It is a telling historical fact that during both the lean times of the late 1970s and early 1980s, and the boom times of the 1990s, one thing has remained relatively constant: economic inequality in the United States has been increasing. During recessions it is workers who are asked to tighten their belts and who have to cope with falling wages, shrinking fringe benefits, or even massive layoffs, while everything possible is done to preserve corporate profits and income that is derived through ownership. During times of expansion one might expect the incomes of both owners and workers to increase. However, in the boom of the 1990s, while income derived through ownership increased, wages for most workers continued to stagnate and fringe benefits continued to be whittled down. About the only thing that kept the poverty rate at a respectably low level was the low unemployment rate. The boom now seems to have ended without workers ever making substantial gains… | more |

Sixties Lessons and Lore

Maurice Isserman and Michael Kazin, America Divided: The Civil War of the 1960s (Oxford University Press, 2000), 368 pages, $25.95 paper.

The sixties were risky, frisky, shattering, chaotic, moral, exhilarating, riotous, international, destructive, communitarian, divisive, vivid, anarchistic, dogmatic, and liberating. Relentlessly commodified in subsequent years, the sixties became a boxed set: music, culture, clothing, academic professions, mythology, and de-fanged pabulum. It takes courage to undertake an interpretive survey of a turbulent recent decade; historians Isserman and Kazin’s achievement provokes, reminds, and informs. They have produced a valuable reference book, a genre where their uncertain perspective does little damage. Their brilliant opening set piece describes the 1961 Civil War Centennial Commission—which decided explicitly to exclude the words “Negro,” “slavery,” and “Emancipation,” from their re-enactment pageantry of white regional rivalry. When a black New Jersey delegate, arriving to participate in the opening Fort Sumter commemoration, was denied a room at the Commission’s segregated South Carolina hotel, all hell broke loose. Eventually, in a resolution that foreshadows the 1995 Hiroshima exhibition at the Smithsonian,“two separate observances were held, an integrated one on federal property, and a segregated one in downtown Charleston.” What a sensational narrative to open an exploration of race, history, and the war to explain the war… | more |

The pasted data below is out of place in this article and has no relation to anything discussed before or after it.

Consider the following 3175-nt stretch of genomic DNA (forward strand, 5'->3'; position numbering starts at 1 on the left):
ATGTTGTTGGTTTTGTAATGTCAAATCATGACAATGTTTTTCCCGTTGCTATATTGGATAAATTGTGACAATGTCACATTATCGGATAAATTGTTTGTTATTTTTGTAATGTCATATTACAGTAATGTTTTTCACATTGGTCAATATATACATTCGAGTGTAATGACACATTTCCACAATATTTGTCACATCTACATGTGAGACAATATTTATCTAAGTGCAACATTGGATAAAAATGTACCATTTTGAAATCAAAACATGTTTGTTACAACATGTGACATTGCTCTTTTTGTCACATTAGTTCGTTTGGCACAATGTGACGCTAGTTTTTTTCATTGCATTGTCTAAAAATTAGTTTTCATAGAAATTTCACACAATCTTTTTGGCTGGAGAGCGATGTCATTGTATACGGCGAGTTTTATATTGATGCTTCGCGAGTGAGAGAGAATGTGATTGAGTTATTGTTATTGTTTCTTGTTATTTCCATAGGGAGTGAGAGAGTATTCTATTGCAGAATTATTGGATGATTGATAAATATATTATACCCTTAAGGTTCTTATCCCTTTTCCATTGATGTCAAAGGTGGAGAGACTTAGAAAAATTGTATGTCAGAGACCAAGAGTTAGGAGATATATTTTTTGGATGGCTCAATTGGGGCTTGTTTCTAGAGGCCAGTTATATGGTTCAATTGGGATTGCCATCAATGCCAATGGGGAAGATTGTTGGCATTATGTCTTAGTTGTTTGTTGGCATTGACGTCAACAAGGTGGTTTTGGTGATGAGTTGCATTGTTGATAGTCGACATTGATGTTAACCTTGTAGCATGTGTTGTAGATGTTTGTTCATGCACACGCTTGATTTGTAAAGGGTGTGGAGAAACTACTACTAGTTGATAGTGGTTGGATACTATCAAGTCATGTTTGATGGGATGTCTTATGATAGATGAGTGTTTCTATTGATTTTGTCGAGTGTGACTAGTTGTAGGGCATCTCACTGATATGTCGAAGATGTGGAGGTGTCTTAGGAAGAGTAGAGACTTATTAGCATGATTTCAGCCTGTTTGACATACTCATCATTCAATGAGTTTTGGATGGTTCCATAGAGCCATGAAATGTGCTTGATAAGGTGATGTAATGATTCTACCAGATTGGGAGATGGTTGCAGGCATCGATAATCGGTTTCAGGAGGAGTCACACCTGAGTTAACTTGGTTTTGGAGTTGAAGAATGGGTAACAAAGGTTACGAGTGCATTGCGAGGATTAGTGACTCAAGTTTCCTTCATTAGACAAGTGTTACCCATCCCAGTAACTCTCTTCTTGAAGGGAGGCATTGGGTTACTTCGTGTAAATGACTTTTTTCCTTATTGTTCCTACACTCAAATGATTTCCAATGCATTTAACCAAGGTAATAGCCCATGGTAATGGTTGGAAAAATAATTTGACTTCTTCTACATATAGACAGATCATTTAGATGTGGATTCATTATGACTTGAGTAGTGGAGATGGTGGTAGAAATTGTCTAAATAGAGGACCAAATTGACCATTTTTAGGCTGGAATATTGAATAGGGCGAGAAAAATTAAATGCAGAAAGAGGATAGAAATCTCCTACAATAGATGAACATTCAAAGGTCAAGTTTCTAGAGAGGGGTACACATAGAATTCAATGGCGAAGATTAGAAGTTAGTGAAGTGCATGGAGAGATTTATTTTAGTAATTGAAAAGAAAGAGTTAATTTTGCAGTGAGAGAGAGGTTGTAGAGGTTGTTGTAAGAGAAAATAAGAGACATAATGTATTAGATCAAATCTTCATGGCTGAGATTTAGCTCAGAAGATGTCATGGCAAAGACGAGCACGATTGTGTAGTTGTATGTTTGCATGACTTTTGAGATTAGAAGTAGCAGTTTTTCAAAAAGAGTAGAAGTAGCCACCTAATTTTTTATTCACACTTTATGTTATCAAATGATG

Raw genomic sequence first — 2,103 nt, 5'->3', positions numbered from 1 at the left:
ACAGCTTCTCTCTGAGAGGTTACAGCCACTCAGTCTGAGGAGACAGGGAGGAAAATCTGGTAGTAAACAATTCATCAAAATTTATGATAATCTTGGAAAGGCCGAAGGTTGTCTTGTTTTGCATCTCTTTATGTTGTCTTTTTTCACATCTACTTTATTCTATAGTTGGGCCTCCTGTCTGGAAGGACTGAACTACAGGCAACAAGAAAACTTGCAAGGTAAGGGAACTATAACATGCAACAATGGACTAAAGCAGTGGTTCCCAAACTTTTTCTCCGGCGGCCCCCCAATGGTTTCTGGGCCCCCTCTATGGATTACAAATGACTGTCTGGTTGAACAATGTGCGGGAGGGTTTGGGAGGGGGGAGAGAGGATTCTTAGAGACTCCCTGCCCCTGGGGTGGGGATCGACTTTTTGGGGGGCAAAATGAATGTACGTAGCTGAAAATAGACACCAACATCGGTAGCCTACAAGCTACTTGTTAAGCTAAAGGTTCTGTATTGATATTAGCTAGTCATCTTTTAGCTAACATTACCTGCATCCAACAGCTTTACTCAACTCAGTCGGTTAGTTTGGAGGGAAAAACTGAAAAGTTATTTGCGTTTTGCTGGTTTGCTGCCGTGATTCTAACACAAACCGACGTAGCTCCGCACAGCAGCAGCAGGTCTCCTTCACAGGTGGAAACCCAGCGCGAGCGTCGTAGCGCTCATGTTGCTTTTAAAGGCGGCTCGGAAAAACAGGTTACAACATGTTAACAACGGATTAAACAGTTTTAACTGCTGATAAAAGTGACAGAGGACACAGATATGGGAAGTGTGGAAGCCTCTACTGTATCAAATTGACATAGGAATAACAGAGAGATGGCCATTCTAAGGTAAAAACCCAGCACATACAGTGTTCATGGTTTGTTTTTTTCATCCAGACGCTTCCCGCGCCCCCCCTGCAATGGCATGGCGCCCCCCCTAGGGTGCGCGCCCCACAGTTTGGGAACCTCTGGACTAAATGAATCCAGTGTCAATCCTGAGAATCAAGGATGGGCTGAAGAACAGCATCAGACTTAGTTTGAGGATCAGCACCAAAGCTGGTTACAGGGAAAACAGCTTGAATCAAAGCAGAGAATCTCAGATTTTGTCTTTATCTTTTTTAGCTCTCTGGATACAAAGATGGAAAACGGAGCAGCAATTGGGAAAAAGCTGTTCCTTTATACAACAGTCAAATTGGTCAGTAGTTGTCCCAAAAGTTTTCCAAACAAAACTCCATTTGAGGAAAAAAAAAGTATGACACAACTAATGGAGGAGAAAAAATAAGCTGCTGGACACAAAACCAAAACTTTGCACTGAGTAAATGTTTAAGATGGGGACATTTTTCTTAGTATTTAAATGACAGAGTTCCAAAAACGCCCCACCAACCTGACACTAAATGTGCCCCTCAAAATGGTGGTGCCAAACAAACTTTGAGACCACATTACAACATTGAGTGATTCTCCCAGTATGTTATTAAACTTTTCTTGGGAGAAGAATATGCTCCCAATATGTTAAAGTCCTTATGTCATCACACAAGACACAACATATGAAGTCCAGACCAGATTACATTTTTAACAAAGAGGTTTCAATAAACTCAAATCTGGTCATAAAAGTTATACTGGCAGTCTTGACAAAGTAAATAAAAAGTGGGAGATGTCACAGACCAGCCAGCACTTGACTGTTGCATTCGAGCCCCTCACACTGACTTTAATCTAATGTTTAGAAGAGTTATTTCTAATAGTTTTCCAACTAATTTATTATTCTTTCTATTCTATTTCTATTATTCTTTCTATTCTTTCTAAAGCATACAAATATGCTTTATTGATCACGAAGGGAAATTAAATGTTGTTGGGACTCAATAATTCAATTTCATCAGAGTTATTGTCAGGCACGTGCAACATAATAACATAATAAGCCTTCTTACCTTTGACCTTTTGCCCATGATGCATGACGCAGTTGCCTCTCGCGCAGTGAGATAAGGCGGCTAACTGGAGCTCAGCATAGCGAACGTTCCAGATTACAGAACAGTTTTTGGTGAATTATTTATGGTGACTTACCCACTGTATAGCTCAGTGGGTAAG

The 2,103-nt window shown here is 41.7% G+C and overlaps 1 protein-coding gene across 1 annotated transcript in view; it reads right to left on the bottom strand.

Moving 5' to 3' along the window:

A Collective Past Within Us

Hadassa Kosak, Cultures of Opposition: Jewish Immigrant Workers, New York City, 1881-1905 (SUNY Press, 2000), 163 pages, $50.50 cloth, $17.95 paper.

The scholarly (and popular) subject of American Jewish involvement in the labor movement and the political left is old and familiar, but due for renewal in every generation. And for good political as well as scholarly reasons: every new generation of conservatives (or what we might call Imperial Liberals) seeks to make the radical connections into an immigrant hangover at best, while on the other side scholars dig deeper into the archives for fresh evidence of socialism as a founding faith of the Lower East Side ghetto … | more |

Radicals Known and Unknown

Jeffrey B. Perry, editor, A Hubert Harrison Reader (Wesleyan University Press, 2001), 505 pages, $70 cloth, $24.95 paper.

Somewhere on the road to becoming a Marxist during the 1970s, I heard about Hubert Harrison. A black radical from the early part of the century, his name was mentioned as an almost mythical character. Little was said about him, except that he was important and had been on the Harlem political stage. And then, almost like a ship disappearing into a fog bank, any further references vanished from view… | more |

On Walking the Walk

Anne Braden, The Wall Between (2nd edition, Knoxville: University of Tennessee Press, 1999), 348 pages, $40 cloth, $20 paper.

Perhaps you, like me, tend to greet reissues in general and memoirs in particular, with a polite ho–hum. Why a reissue now, I ask, and who benefits from this republication? Does anyone lose? But when I read Anne Braden’s analytical memoir, I concluded that we all gain by The Wall Between now becoming available to a wider audience… | more |

Questioning Globalization

Paul Hirst and Grahame Thompson, Globalization in Question: The International Economy and the Possibilities of Governance(2nd edition, Cambridge: Polity Press, 1999), 310 pages, $29.95, paper.